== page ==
24 Jan 2013

Top seed Milojevic wilts in Melbourne heat


NEWS ARTICLE

By  Simon Cambers

Photo: Corinne DubreuilNikola Milojevic (SRB)

MELBOURNE, AUSTRALIA: The heat returned to Melbourne Park on Thursday and top seed Nikola Milojevic (SRB) duly wilted as he was beaten in the big shock of the quarterfinals of the Australian Open.

While most of the leading contenders for the first grand slam title of the year sailed through to the last four, Milojevic was worn down by Italy’s Filippo Baldi 26 63 63.

Baldi, who speaks fluent English and Spanish, recovered well and showed superb fitness in the deciding set to set up a clash with in-form Australian Nick Kyrgios.

Kyrgios has won two grand slam doubles titles but his 61 61 drubbing of seventh seed Wayne Montgomery took him into his first singles semifinal.

Montgomery, appearing in Melbourne with the help of a grant from the Grand Slam Development Fund, admitted he was outclassed.

“I didn’t play my best, obviously, but all credit to him, he served well as always and he started with a bang and that was it,” the South African said. “He killed me last week (in the final of Traralgon) as well, so it’s not a good record against him.”

Montgomery was satisfied after matching his run to the quarterfinals at last year’s US Open and paid tribute to the financial help he had received. “Thanks to (the Grand Slam Development Fund), otherwise I wouldn’t be sitting here, he said.

“I would like to thank them a lot. The grant is very important to me because the South African Federation is struggling for money and the ITF can help a lot of people. I’m very grateful.”

Like his fellow South African, Kevin Anderson, Montgomery said he was planning to play tennis at college in the United States, once he has finished his final year of school.

“I’m looking at colleges and speaking to them so I’m definitely interested in doing that,” he said. “It’s probably one of the best ways to (make it in tennis), If you go pro and get injured, and you’re No 170, on the brink of making it, you’re out, you can’t do anything.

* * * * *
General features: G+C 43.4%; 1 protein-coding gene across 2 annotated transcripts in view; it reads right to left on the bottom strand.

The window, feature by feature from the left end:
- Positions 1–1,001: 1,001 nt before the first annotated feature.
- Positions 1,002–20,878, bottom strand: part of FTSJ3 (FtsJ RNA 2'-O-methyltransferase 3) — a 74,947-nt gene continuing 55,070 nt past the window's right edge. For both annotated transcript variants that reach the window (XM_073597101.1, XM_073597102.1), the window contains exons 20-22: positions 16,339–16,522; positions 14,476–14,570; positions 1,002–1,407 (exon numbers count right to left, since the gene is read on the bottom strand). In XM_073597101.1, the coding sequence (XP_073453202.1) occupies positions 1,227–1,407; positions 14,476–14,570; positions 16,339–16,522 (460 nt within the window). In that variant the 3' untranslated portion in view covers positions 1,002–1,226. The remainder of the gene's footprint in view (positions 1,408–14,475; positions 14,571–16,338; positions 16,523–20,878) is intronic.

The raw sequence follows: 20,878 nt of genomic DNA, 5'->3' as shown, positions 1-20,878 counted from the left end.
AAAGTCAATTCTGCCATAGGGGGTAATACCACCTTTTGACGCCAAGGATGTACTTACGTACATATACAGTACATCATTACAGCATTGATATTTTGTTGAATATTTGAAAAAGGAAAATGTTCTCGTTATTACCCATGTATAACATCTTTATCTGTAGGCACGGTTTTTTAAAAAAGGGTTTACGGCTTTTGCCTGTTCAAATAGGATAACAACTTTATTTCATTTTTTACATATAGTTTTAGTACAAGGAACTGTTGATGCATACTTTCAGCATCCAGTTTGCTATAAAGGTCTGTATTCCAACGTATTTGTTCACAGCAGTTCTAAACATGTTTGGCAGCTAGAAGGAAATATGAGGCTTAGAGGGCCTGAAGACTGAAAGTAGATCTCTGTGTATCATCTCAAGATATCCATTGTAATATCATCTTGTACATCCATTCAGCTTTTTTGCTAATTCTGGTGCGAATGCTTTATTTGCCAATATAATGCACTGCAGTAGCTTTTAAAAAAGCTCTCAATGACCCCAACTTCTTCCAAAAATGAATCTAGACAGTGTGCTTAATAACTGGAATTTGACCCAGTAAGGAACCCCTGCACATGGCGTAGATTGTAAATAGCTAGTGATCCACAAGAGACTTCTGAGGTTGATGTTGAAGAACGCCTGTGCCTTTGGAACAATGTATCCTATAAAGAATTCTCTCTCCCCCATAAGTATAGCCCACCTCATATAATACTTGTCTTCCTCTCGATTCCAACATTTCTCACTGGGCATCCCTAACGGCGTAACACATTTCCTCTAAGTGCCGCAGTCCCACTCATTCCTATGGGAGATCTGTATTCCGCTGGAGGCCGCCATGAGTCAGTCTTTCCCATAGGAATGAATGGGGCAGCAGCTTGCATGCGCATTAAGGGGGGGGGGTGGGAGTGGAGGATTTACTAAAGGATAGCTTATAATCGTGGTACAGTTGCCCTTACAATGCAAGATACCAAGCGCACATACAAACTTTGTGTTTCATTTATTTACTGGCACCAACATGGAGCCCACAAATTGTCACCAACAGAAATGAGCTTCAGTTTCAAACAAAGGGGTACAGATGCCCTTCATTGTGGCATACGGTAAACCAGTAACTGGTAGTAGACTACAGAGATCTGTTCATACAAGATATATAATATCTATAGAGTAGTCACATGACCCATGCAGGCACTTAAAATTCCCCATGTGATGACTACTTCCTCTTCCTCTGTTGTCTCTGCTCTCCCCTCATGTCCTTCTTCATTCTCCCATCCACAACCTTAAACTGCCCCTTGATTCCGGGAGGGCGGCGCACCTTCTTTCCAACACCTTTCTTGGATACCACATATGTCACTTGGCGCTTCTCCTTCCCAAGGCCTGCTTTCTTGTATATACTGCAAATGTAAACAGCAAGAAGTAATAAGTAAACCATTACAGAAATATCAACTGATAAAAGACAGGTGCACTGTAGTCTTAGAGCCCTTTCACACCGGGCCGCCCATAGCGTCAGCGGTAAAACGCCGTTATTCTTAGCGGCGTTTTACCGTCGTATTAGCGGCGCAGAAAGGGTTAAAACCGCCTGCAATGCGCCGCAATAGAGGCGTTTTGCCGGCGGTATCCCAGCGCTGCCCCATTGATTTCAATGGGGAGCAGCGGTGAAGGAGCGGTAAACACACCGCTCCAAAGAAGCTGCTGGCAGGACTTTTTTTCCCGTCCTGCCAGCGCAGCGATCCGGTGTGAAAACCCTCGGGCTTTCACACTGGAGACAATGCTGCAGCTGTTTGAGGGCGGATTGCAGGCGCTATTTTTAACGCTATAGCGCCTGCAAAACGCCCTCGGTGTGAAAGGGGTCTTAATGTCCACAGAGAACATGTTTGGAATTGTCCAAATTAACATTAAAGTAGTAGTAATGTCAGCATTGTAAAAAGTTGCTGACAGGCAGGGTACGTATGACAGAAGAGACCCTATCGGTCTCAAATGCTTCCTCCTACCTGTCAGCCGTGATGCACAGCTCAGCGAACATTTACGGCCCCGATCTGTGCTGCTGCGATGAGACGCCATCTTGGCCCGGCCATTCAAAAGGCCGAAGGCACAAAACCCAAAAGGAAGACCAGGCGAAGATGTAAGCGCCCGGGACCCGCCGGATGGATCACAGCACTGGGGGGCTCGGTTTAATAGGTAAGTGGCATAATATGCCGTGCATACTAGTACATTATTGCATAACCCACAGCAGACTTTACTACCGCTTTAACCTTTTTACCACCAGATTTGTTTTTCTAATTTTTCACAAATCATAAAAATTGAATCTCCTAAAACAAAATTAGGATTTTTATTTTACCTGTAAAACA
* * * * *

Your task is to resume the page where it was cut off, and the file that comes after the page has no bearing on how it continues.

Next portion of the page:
“You’d feel like an idiot if you studied at 24, so college is the best option, they pay for you to go and play Futures events and take care of you with sponsors and everything.”

For the first time since 2006, Australia has two boys in the semifinals after Thanasi Kokkinakis edged out second seed Gianluigi Quinzi of Italy 76 26 86.

“I really wanted that one,” the 16-year-old said. “He beat me in the Junior Davis Cup final last year so that is a big win for me.

“I just tried to stick in there with him. He broke me when I served for it at 5-4 but I played a good return game to break and then served it out. I’m very happy with that.”

Kokkinakis will play 11th seed Borna Coric in the semifinals after the Croatian, who counts former world No 1 Goran Ivanisevic among his friends, beat Matej Maruscak of Slovakia 63 62.

In the girls’ event, second seed Katerina Siniakova defeated Latvia’s Jelena Ostapenko 62 62 to set up a clash with 10th seed Anett Kontaveit, an impressive 61 63 winner over fourth seed
Antonia Lottner of Germany.

Third seed Ana Konjuh (CRO), the winner of the Orange Bowl in December and the favourite for the title in Melbourne, saw off Czech Barbora Krejcikova 64 64 and now plays unseeded
Russian Elizaveta Kulichkova, who ousted eighth seed Elise Mertens of Belgium 64 75.



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